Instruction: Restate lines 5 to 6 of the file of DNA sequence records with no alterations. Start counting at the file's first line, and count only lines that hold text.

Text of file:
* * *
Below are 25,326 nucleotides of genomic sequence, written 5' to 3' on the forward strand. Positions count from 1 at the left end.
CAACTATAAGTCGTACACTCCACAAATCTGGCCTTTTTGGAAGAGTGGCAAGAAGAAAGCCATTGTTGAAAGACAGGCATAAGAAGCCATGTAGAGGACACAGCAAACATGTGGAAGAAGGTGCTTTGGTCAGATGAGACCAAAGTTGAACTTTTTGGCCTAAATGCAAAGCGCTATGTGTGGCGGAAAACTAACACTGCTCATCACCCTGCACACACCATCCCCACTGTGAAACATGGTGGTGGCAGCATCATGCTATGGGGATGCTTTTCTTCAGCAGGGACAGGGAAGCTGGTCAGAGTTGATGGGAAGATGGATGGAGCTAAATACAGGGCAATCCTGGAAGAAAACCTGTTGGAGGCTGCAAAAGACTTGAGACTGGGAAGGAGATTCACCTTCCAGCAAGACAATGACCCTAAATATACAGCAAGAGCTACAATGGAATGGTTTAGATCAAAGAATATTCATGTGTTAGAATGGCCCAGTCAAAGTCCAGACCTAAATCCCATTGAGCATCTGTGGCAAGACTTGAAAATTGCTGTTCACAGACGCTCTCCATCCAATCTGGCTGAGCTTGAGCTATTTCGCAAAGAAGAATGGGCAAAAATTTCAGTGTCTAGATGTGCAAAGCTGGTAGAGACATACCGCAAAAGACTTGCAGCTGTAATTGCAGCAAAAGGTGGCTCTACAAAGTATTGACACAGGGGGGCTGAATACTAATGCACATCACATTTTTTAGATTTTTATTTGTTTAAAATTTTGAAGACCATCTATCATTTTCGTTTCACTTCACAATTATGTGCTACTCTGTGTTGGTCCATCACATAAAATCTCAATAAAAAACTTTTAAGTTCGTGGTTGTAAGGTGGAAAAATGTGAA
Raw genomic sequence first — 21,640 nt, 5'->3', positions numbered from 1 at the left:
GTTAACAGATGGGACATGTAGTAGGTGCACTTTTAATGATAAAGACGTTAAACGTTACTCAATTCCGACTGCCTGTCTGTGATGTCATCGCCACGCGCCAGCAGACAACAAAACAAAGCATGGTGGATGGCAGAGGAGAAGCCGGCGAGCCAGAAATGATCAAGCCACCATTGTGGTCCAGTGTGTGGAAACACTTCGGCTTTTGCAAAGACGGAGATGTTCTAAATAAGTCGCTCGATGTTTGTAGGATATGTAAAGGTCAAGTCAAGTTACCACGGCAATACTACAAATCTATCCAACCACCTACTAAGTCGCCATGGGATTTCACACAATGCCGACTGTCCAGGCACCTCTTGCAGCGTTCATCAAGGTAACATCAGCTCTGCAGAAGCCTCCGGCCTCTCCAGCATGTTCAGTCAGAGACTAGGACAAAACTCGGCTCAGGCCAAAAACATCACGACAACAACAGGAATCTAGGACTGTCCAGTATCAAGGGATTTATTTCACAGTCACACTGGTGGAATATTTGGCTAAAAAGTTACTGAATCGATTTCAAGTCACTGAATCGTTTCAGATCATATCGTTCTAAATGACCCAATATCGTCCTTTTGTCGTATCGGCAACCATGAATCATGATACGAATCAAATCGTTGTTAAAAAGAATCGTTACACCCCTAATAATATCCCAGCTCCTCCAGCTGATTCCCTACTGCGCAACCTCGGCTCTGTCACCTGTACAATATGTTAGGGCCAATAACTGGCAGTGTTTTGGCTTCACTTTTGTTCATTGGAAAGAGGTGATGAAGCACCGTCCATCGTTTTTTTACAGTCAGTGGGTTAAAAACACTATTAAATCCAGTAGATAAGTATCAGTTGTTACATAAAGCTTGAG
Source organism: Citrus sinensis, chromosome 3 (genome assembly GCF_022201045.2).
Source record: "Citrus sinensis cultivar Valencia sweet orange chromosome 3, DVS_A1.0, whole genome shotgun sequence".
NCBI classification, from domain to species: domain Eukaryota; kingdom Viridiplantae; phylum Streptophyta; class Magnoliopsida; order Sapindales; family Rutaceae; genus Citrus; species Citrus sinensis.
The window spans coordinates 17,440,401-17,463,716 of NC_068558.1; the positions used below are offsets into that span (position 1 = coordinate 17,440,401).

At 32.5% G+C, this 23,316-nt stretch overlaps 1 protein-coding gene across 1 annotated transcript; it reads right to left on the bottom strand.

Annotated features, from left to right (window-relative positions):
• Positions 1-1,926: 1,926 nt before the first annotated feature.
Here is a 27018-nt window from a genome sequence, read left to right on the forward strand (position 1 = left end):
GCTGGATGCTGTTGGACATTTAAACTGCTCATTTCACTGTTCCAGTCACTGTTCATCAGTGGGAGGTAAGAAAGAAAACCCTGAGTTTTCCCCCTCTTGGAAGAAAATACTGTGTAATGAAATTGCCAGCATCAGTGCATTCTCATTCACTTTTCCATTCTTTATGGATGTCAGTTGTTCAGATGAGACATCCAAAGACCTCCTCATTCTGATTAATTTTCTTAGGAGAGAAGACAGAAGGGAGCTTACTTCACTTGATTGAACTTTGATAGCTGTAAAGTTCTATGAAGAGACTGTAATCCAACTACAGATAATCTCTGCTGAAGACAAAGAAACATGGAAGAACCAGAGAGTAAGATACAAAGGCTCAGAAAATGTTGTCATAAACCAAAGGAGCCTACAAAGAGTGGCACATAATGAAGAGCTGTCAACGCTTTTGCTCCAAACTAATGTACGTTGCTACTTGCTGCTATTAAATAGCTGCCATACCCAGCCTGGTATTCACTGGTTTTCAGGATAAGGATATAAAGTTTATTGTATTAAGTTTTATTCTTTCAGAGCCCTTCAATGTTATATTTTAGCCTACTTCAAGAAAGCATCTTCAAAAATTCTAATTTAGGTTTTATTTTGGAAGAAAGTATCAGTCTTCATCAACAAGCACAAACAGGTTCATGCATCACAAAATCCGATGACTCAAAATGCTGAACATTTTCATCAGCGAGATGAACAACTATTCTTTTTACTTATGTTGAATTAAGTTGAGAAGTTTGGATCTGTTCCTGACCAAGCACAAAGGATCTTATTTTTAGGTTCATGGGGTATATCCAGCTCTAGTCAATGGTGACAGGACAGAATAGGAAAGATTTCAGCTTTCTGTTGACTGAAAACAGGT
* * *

Source organism: Citrus sinensis, chromosome 3 (genome assembly GCF_022201045.2).
Source record: "Citrus sinensis cultivar Valencia sweet orange chromosome 3, DVS_A1.0, whole genome shotgun sequence".